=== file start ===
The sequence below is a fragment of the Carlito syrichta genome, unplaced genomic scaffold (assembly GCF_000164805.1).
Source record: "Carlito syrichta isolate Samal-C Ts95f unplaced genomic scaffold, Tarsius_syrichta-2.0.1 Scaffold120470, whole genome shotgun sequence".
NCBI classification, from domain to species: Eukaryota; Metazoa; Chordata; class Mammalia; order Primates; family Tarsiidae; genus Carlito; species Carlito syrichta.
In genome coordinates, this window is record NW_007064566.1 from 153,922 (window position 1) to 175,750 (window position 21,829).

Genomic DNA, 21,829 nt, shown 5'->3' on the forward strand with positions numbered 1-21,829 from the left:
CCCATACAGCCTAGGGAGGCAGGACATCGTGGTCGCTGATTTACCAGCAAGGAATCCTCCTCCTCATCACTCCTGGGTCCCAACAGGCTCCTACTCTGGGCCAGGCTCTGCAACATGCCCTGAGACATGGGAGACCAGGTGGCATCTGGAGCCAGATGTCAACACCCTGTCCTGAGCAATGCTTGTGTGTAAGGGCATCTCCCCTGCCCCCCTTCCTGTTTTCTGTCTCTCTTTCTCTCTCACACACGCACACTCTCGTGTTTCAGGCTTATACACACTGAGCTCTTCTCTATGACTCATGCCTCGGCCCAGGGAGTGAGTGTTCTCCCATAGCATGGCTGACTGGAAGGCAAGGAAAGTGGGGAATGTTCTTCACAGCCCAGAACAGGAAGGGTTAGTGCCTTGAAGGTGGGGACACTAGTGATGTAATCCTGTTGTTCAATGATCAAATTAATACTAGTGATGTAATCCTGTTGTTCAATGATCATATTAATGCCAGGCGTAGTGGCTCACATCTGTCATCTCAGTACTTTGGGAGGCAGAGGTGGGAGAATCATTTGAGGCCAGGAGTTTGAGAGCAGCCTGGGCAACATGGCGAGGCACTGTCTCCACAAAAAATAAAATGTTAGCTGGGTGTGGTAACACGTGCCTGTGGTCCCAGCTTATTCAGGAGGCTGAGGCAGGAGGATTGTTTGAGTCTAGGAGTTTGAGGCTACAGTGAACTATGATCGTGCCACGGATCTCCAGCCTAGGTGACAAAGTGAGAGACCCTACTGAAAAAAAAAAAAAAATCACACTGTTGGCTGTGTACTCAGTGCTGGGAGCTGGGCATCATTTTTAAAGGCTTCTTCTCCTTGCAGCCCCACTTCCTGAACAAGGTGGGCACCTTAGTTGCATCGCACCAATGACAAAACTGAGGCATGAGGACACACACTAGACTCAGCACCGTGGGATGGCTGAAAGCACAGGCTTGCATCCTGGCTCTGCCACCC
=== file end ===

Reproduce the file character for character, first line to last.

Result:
The sequence below is a fragment of the Carlito syrichta genome, unplaced genomic scaffold (assembly GCF_000164805.1).
Source record: "Carlito syrichta isolate Samal-C Ts95f unplaced genomic scaffold, Tarsius_syrichta-2.0.1 Scaffold120470, whole genome shotgun sequence".
NCBI classification, from domain to species: Eukaryota; Metazoa; Chordata; class Mammalia; order Primates; family Tarsiidae; genus Carlito; species Carlito syrichta.
In genome coordinates, this window is record NW_007064566.1 from 153,922 (window position 1) to 175,750 (window position 21,829).

Genomic DNA, 21,829 nt, shown 5'->3' on the forward strand with positions numbered 1-21,829 from the left:
CCCATACAGCCTAGGGAGGCAGGACATCGTGGTCGCTGATTTACCAGCAAGGAATCCTCCTCCTCATCACTCCTGGGTCCCAACAGGCTCCTACTCTGGGCCAGGCTCTGCAACATGCCCTGAGACATGGGAGACCAGGTGGCATCTGGAGCCAGATGTCAACACCCTGTCCTGAGCAATGCTTGTGTGTAAGGGCATCTCCCCTGCCCCCCTTCCTGTTTTCTGTCTCTCTTTCTCTCTCACACACGCACACTCTCGTGTTTCAGGCTTATACACACTGAGCTCTTCTCTATGACTCATGCCTCGGCCCAGGGAGTGAGTGTTCTCCCATAGCATGGCTGACTGGAAGGCAAGGAAAGTGGGGAATGTTCTTCACAGCCCAGAACAGGAAGGGTTAGTGCCTTGAAGGTGGGGACACTAGTGATGTAATCCTGTTGTTCAATGATCAAATTAATACTAGTGATGTAATCCTGTTGTTCAATGATCATATTAATGCCAGGCGTAGTGGCTCACATCTGTCATCTCAGTACTTTGGGAGGCAGAGGTGGGAGAATCATTTGAGGCCAGGAGTTTGAGAGCAGCCTGGGCAACATGGCGAGGCACTGTCTCCACAAAAAATAAAATGTTAGCTGGGTGTGGTAACACGTGCCTGTGGTCCCAGCTTATTCAGGAGGCTGAGGCAGGAGGATTGTTTGAGTCTAGGAGTTTGAGGCTACAGTGAACTATGATCGTGCCACGGATCTCCAGCCTAGGTGACAAAGTGAGAGACCCTACTGAAAAAAAAAAAAAAATCACACTGTTGGCTGTGTACTCAGTGCTGGGAGCTGGGCATCATTTTTAAAGGCTTCTTCTCCTTGCAGCCCCACTTCCTGAACAAGGTGGGCACCTTAGTTGCATCGCACCAATGACAAAACTGAGGCATGAGGACACACACTAGACTCAGCACCGTGGGATGGCTGAAAGCACAGGCTTGCATCCTGGCTCTGCCACCC